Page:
Her short term management style, however, is the American management style. Quarterly profits matter more than profits five years down the road. Acquire to destroy your competition, pursue that dream of oligopoly. Oh, and send as many jobs overseas as possible so you can keep your workers in line.

What must be really depressing for her is that (as of this writing) HP's stock is up more than 11 percent [yahoo.com] in pre-market trading today. That's nearly a $7 billion increase in market cap - how depressing for her. She was worth negative $7 billion to HPQ's value.

Its amazing that the higher you rise in the Corporate World, the less your performance is related to your pay-off. She has almost destroyed this company and walks with a huge pay out and you can count the days until she turns up somewhere else getting paid a fortune to screw up!!

I worked for HP for about 7 years and I left the company late last summer. HP has changed drasticly under Carly. I was telling some firends this a couple of months ago and this move proves it; this year is a make or break year for HP. If there new line of TV's and PDA's dont sell they are going to take a dive. RIP HP

Maybe fired employees should get to split her bonus. Is it too late to stop payment on the check.

If we keep firing the CEO twice every week, HPQ will reach $60/share in no time.

You about ready to find out just how much HP thinks of the moronic cpq idiots it inherited. cpq sucked then and it still sucks today. The only good thing about cpq was the prolient. Everything and I mean everything else about cpq sucks....The merger will now be deemed a failure and we will have to wash our hands and re-paint the walls to get the stench out.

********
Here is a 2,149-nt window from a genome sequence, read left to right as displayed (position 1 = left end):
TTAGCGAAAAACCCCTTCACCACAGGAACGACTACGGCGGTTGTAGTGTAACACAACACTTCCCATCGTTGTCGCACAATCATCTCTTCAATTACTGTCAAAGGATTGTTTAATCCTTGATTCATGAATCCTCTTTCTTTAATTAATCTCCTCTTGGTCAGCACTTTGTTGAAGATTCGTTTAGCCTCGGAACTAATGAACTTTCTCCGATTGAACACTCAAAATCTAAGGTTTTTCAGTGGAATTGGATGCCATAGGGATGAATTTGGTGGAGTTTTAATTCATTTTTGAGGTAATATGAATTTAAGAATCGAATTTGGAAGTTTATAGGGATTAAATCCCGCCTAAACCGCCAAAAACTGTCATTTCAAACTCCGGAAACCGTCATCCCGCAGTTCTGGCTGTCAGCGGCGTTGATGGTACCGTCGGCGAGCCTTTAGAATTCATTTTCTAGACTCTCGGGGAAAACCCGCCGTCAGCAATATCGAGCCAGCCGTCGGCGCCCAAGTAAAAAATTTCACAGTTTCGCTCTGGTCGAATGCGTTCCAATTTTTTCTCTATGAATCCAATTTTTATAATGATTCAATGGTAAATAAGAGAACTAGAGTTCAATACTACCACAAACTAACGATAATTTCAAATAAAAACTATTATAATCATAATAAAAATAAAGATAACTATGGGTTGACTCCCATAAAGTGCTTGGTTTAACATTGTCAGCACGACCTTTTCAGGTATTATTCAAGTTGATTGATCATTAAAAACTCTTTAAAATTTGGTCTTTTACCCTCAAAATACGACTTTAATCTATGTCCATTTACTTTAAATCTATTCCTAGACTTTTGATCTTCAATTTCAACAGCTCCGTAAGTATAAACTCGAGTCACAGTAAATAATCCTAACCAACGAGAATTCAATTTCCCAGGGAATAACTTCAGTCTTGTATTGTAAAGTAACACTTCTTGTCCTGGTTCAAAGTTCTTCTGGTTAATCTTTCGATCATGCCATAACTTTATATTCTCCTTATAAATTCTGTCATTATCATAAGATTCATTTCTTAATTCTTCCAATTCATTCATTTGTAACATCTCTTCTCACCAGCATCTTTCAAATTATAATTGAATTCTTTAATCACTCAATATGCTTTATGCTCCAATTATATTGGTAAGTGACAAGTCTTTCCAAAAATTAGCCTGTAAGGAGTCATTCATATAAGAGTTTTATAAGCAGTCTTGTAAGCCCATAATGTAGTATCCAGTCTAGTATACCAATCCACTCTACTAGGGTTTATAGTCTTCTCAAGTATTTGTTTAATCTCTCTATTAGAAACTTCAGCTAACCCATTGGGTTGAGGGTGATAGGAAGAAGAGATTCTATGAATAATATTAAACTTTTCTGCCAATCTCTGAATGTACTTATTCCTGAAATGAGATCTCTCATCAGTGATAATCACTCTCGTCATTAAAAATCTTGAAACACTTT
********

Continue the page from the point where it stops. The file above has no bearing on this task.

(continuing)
It was obvious from the moment that the Compaq deal was first persued that Carly was clueless and was blindly trying to find something that would make it look like she was doing something that would justify her salary. It is amazing that it took the board this long to dump her.

She was a horrible choice. Usually you look at a resume and expect it to be an indicator of what you will get. She came from Lucent a company that was tanking. So I don't know why her performance would be a surprise, if it was why look at prior performance?

I've been sitting on 2500 shares for 4 years. No movement except down since then. It's about time for a new direction and a new leader. And NO MORE BUYOUTS. Jeez... When CPQ bought DEC it was a disaster. And then HP buys CPQ and thinned the pps.

BAAAD move. Dump the printers, keep the ribbons and toner, and move the NonStop (server) division forward.

Man, I'm hoping.

They'll have to close off Page Mill Road in Palo Alto this morning so that HP employees and "alumni" can dance in the streets, while Carly slinks off to count her multimillion dollar golden parachute. It's about time! My guess is that Mr. Wayman is just a temp during the search for a new CEO.

I knew she was a goner. I've been saying this for almost two years now. I'm sure she's a nice lady, but she never inspired confidence and confidence is what a company like HP needs on so many levels.

I appreciate that not everyone is a good public speaker, but these days that is an essential part of being CEO--especially at company like HP. Every time I listened to Carly, I felt like I was watching someone in a junior high communications class: nervous, unsure of herself, not in command of her facts (even when she was), unable to connect with her audience, etc. This is not acceptable in a CEO.

I'd like to think she knew what she was doing behind closed doors, but if she did, it had yet to show itself in products and services.

No need to feel sorry for her though. I'm sure her contract will ensure she is well provided for. In addition, she is CEO material--but not right for HP.